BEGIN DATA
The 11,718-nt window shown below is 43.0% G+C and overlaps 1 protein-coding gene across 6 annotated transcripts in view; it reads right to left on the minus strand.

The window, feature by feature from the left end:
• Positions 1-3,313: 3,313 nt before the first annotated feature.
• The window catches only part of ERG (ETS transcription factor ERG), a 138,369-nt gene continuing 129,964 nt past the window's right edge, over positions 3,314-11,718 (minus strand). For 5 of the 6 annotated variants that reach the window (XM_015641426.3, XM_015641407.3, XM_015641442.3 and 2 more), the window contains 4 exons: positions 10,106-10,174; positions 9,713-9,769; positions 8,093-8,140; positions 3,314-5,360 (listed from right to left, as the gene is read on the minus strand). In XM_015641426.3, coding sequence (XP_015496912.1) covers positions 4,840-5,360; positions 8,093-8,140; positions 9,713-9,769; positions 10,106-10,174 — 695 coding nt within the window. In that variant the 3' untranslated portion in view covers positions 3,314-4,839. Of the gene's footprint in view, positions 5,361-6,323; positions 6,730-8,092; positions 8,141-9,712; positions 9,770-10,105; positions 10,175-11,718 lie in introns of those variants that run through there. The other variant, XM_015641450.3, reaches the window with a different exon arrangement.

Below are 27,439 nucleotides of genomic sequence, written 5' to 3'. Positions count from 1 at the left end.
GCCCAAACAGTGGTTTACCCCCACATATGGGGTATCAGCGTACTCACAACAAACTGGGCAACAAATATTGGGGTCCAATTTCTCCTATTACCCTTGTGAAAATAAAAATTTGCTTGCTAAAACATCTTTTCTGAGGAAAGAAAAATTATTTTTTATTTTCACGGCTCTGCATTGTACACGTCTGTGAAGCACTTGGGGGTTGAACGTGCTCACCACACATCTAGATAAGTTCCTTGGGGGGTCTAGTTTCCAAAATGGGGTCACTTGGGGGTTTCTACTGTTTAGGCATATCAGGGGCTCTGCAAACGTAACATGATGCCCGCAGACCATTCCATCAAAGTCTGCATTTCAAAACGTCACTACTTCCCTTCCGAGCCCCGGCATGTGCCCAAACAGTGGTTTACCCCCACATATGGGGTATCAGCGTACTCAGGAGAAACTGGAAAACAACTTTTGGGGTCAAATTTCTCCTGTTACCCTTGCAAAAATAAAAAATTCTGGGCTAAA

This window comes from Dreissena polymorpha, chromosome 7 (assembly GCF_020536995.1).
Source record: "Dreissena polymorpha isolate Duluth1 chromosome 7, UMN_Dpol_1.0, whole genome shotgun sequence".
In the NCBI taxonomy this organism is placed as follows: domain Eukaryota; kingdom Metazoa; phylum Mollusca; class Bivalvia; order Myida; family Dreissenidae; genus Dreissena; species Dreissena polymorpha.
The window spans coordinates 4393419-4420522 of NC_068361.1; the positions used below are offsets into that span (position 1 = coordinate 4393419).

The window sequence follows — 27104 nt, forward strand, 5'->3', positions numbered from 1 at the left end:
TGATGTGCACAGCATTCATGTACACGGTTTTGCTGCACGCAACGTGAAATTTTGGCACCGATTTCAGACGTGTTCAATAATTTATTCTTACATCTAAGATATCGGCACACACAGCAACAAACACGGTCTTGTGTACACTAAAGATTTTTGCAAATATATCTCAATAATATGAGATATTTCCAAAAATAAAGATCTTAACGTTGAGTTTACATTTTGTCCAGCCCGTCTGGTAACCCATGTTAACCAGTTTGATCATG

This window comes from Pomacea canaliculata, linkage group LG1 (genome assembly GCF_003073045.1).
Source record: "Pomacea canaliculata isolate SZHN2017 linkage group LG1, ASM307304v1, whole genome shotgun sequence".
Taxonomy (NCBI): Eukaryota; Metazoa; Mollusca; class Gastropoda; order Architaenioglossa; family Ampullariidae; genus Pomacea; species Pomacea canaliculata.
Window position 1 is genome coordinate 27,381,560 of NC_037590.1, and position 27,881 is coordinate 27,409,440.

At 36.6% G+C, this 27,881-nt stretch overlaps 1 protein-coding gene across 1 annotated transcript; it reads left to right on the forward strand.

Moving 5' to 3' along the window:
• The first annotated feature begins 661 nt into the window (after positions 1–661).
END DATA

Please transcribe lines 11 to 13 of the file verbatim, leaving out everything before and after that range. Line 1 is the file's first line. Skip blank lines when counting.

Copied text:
The window sequence follows — 27104 nt, forward strand, 5'->3', positions numbered from 1 at the left end:
TGATGTGCACAGCATTCATGTACACGGTTTTGCTGCACGCAACGTGAAATTTTGGCACCGATTTCAGACGTGTTCAATAATTTATTCTTACATCTAAGATATCGGCACACACAGCAACAAACACGGTCTTGTGTACACTAAAGATTTTTGCAAATATATCTCAATAATATGAGATATTTCCAAAAATAAAGATCTTAACGTTGAGTTTACATTTTGTCCAGCCCGTCTGGTAACCCATGTTAACCAGTTTGATCATG

This window comes from Pomacea canaliculata, linkage group LG1 (genome assembly GCF_003073045.1).